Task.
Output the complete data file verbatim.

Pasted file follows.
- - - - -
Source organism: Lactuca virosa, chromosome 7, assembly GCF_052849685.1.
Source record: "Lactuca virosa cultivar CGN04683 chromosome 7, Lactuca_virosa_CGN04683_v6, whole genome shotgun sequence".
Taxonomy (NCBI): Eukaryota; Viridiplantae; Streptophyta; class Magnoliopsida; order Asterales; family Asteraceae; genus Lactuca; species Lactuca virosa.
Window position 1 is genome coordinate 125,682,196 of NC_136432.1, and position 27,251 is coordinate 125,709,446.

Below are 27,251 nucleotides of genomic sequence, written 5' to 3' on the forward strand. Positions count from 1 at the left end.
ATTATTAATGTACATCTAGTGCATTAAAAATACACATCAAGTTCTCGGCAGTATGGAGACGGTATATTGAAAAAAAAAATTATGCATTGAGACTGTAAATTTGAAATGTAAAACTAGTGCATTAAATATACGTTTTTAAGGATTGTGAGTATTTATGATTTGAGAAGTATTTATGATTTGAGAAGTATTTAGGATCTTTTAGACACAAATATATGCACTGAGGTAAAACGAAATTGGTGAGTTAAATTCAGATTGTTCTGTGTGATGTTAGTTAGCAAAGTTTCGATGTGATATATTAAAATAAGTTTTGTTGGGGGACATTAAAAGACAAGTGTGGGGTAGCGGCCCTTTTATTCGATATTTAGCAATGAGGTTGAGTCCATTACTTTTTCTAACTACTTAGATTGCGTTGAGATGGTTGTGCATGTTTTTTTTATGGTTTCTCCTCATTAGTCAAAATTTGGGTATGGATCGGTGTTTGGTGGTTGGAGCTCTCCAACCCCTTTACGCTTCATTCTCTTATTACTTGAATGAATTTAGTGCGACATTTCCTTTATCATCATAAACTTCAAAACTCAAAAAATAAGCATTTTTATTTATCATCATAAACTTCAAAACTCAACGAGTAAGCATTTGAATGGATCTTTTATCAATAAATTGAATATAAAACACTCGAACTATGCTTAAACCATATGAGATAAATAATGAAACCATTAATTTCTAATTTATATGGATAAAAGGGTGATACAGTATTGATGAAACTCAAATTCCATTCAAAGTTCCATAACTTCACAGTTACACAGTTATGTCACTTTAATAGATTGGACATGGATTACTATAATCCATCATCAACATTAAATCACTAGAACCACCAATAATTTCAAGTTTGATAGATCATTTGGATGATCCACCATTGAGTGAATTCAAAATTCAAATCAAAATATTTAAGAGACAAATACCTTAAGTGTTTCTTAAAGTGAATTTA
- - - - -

Source organism: Lactuca virosa, chromosome 7, assembly GCF_052849685.1.
Source record: "Lactuca virosa cultivar CGN04683 chromosome 7, Lactuca_virosa_CGN04683_v6, whole genome shotgun sequence".
Taxonomy (NCBI): Eukaryota; Viridiplantae; Streptophyta; class Magnoliopsida; order Asterales; family Asteraceae; genus Lactuca; species Lactuca virosa.
Window position 1 is genome coordinate 125,682,196 of NC_136432.1, and position 27,251 is coordinate 125,709,446.

Below are 27,251 nucleotides of genomic sequence, written 5' to 3' on the forward strand. Positions count from 1 at the left end.
ATTATTAATGTACATCTAGTGCATTAAAAATACACATCAAGTTCTCGGCAGTATGGAGACGGTATATTGAAAAAAAAAATTATGCATTGAGACTGTAAATTTGAAATGTAAAACTAGTGCATTAAATATACGTTTTTAAGGATTGTGAGTATTTATGATTTGAGAAGTATTTATGATTTGAGAAGTATTTAGGATCTTTTAGACACAAATATATGCACTGAGGTAAAACGAAATTGGTGAGTTAAATTCAGATTGTTCTGTGTGATGTTAGTTAGCAAAGTTTCGATGTGATATATTAAAATAAGTTTTGTTGGGGGACATTAAAAGACAAGTGTGGGGTAGCGGCCCTTTTATTCGATATTTAGCAATGAGGTTGAGTCCATTACTTTTTCTAACTACTTAGATTGCGTTGAGATGGTTGTGCATGTTTTTTTTATGGTTTCTCCTCATTAGTCAAAATTTGGGTATGGATCGGTGTTTGGTGGTTGGAGCTCTCCAACCCCTTTACGCTTCATTCTCTTATTACTTGAATGAATTTAGTGCGACATTTCCTTTATCATCATAAACTTCAAAACTCAAAAAATAAGCATTTTTATTTATCATCATAAACTTCAAAACTCAACGAGTAAGCATTTGAATGGATCTTTTATCAATAAATTGAATATAAAACACTCGAACTATGCTTAAACCATATGAGATAAATAATGAAACCATTAATTTCTAATTTATATGGATAAAAGGGTGATACAGTATTGATGAAACTCAAATTCCATTCAAAGTTCCATAACTTCACAGTTACACAGTTATGTCACTTTAATAGATTGGACATGGATTACTATAATCCATCATCAACATTAAATCACTAGAACCACCAATAATTTCAAGTTTGATAGATCATTTGGATGATCCACCATTGAGTGAATTCAAAATTCAAATCAAAATATTTAAGAGACAAATACCTTAAGTGTTTCTTAAAGTGAATTTA